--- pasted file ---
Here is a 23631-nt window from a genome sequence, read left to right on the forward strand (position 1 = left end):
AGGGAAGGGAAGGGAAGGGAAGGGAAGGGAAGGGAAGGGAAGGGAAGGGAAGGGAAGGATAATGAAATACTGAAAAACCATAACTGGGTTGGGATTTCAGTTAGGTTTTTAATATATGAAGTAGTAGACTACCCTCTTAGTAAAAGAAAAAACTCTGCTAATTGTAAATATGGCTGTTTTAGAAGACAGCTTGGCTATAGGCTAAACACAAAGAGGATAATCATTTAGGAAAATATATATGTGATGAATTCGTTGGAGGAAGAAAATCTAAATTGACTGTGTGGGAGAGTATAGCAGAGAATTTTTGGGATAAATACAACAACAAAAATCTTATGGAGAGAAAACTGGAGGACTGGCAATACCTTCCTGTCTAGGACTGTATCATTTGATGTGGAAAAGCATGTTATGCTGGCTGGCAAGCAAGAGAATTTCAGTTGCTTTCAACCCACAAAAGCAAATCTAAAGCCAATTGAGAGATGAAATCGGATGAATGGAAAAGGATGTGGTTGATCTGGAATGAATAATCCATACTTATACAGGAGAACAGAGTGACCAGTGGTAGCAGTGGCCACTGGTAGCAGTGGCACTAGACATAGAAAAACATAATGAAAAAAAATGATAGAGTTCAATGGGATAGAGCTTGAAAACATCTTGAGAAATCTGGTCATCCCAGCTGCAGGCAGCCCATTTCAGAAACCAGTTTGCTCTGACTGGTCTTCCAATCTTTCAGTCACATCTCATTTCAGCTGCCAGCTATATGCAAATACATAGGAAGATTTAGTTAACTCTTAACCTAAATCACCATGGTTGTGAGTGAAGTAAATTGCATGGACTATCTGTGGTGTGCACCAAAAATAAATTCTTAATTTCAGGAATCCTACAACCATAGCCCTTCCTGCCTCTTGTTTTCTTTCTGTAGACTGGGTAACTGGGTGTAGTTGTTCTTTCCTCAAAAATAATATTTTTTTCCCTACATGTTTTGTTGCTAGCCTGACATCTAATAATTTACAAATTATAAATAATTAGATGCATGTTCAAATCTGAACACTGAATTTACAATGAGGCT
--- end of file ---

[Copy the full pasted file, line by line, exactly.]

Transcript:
Here is a 23631-nt window from a genome sequence, read left to right on the forward strand (position 1 = left end):
AGGGAAGGGAAGGGAAGGGAAGGGAAGGGAAGGGAAGGGAAGGGAAGGGAAGGGAAGGATAATGAAATACTGAAAAACCATAACTGGGTTGGGATTTCAGTTAGGTTTTTAATATATGAAGTAGTAGACTACCCTCTTAGTAAAAGAAAAAACTCTGCTAATTGTAAATATGGCTGTTTTAGAAGACAGCTTGGCTATAGGCTAAACACAAAGAGGATAATCATTTAGGAAAATATATATGTGATGAATTCGTTGGAGGAAGAAAATCTAAATTGACTGTGTGGGAGAGTATAGCAGAGAATTTTTGGGATAAATACAACAACAAAAATCTTATGGAGAGAAAACTGGAGGACTGGCAATACCTTCCTGTCTAGGACTGTATCATTTGATGTGGAAAAGCATGTTATGCTGGCTGGCAAGCAAGAGAATTTCAGTTGCTTTCAACCCACAAAAGCAAATCTAAAGCCAATTGAGAGATGAAATCGGATGAATGGAAAAGGATGTGGTTGATCTGGAATGAATAATCCATACTTATACAGGAGAACAGAGTGACCAGTGGTAGCAGTGGCCACTGGTAGCAGTGGCACTAGACATAGAAAAACATAATGAAAAAAAATGATAGAGTTCAATGGGATAGAGCTTGAAAACATCTTGAGAAATCTGGTCATCCCAGCTGCAGGCAGCCCATTTCAGAAACCAGTTTGCTCTGACTGGTCTTCCAATCTTTCAGTCACATCTCATTTCAGCTGCCAGCTATATGCAAATACATAGGAAGATTTAGTTAACTCTTAACCTAAATCACCATGGTTGTGAGTGAAGTAAATTGCATGGACTATCTGTGGTGTGCACCAAAAATAAATTCTTAATTTCAGGAATCCTACAACCATAGCCCTTCCTGCCTCTTGTTTTCTTTCTGTAGACTGGGTAACTGGGTGTAGTTGTTCTTTCCTCAAAAATAATATTTTTTTCCCTACATGTTTTGTTGCTAGCCTGACATCTAATAATTTACAAATTATAAATAATTAGATGCATGTTCAAATCTGAACACTGAATTTACAATGAGGCT